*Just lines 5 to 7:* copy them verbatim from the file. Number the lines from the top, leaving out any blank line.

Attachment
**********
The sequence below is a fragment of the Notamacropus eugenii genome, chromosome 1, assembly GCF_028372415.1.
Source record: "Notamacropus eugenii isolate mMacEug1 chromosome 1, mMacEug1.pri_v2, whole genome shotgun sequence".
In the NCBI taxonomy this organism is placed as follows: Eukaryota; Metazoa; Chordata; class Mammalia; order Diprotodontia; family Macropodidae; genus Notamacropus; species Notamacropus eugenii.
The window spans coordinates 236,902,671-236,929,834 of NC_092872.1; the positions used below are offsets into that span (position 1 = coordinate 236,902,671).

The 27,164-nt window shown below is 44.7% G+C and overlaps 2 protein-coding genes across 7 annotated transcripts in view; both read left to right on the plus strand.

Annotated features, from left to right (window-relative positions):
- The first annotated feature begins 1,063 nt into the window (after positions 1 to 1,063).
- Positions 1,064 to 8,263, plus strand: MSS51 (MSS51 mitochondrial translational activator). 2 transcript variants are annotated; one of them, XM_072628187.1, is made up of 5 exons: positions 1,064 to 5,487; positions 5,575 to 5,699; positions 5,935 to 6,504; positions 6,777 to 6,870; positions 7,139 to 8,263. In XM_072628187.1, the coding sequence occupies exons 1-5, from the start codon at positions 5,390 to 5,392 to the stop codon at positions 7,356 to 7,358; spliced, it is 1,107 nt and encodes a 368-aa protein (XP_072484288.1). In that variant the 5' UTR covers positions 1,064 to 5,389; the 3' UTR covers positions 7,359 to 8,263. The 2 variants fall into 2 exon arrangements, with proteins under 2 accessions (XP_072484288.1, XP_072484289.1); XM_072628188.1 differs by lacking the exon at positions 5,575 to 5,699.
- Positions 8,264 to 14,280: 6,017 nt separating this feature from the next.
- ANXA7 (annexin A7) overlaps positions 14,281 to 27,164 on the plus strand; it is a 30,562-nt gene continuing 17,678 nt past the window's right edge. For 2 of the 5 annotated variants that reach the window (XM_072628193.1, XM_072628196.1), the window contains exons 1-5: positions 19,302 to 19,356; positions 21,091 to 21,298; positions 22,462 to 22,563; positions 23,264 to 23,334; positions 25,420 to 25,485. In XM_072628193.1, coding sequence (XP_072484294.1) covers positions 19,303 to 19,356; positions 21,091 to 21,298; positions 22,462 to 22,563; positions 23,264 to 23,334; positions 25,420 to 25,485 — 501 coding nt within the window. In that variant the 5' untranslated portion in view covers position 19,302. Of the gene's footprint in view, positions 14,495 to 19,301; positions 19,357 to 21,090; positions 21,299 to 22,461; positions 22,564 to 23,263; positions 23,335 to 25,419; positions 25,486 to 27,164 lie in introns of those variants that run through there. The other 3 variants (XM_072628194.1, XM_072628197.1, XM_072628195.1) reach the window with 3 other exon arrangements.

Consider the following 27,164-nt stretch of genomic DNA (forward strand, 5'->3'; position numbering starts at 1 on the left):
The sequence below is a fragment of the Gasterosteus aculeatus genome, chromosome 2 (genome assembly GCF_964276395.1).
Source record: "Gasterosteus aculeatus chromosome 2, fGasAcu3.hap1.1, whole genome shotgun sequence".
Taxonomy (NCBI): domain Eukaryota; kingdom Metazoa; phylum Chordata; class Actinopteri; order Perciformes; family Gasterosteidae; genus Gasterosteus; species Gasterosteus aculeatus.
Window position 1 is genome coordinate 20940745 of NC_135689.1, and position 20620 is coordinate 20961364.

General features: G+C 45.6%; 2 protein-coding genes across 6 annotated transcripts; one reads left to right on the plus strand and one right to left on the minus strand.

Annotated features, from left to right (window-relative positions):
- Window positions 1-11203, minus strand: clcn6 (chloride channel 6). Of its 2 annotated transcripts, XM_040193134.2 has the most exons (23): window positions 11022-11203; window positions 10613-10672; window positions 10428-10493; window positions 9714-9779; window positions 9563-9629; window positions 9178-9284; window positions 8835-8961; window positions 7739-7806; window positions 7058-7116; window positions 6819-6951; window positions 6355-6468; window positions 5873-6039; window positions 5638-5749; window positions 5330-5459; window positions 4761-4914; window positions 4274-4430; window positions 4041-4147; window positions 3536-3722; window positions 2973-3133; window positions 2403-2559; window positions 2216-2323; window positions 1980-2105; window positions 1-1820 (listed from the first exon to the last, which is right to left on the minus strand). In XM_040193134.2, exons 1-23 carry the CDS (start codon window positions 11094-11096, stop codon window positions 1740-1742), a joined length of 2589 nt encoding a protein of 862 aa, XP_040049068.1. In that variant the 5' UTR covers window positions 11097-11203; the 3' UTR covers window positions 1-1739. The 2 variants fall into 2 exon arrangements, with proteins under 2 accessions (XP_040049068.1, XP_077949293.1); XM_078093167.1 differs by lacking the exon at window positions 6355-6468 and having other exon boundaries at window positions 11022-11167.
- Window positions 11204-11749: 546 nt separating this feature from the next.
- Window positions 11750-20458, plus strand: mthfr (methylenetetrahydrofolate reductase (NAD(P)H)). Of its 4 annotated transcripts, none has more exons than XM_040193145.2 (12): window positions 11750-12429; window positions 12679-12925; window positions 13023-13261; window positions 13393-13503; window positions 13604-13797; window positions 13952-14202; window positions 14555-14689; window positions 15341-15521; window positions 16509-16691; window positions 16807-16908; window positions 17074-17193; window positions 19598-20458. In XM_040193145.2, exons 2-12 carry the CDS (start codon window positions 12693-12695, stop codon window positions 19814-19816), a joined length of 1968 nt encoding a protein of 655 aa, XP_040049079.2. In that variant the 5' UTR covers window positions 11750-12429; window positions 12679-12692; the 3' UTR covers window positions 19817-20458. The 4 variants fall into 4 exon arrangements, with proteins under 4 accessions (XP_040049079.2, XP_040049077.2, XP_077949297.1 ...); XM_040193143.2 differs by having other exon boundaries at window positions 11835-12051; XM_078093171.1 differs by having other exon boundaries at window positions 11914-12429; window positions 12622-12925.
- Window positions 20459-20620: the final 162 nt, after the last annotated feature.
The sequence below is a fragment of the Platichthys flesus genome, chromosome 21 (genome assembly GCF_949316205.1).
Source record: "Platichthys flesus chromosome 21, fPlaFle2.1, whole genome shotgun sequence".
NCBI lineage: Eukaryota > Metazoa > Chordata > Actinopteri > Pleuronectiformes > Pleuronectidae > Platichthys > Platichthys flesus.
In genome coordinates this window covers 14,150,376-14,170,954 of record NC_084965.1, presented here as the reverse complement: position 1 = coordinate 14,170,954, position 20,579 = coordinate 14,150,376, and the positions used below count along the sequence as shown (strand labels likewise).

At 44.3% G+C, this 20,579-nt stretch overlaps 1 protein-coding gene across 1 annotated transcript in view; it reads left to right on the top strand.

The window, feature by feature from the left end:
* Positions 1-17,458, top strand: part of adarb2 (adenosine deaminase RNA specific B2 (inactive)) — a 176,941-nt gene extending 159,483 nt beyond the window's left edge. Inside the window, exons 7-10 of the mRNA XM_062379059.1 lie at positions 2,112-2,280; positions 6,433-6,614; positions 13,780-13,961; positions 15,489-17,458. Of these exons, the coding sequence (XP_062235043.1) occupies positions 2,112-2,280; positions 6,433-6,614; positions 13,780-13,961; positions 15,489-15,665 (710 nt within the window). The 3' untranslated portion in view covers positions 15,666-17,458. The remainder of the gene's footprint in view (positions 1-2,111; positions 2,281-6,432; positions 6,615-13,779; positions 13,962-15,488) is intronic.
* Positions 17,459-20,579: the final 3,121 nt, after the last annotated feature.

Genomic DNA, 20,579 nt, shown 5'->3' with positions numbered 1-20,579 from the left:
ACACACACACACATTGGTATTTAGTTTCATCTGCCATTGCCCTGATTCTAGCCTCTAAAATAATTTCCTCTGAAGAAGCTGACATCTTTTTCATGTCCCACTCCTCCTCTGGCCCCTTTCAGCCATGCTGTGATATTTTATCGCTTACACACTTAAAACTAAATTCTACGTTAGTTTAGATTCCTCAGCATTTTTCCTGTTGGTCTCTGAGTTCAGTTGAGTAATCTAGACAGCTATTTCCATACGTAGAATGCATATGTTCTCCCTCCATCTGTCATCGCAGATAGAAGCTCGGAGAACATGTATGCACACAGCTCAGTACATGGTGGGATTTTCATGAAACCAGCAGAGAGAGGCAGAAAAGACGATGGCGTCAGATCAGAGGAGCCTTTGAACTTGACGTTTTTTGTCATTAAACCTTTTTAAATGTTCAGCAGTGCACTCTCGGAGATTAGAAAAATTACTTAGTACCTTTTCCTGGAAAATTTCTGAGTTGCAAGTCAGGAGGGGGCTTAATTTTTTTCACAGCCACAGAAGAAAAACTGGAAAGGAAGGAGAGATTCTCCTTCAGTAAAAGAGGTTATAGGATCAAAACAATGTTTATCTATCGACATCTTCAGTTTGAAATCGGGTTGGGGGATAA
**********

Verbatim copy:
The 27,164-nt window shown below is 44.7% G+C and overlaps 2 protein-coding genes across 7 annotated transcripts in view; both read left to right on the plus strand.

Annotated features, from left to right (window-relative positions):
- The first annotated feature begins 1,063 nt into the window (after positions 1 to 1,063).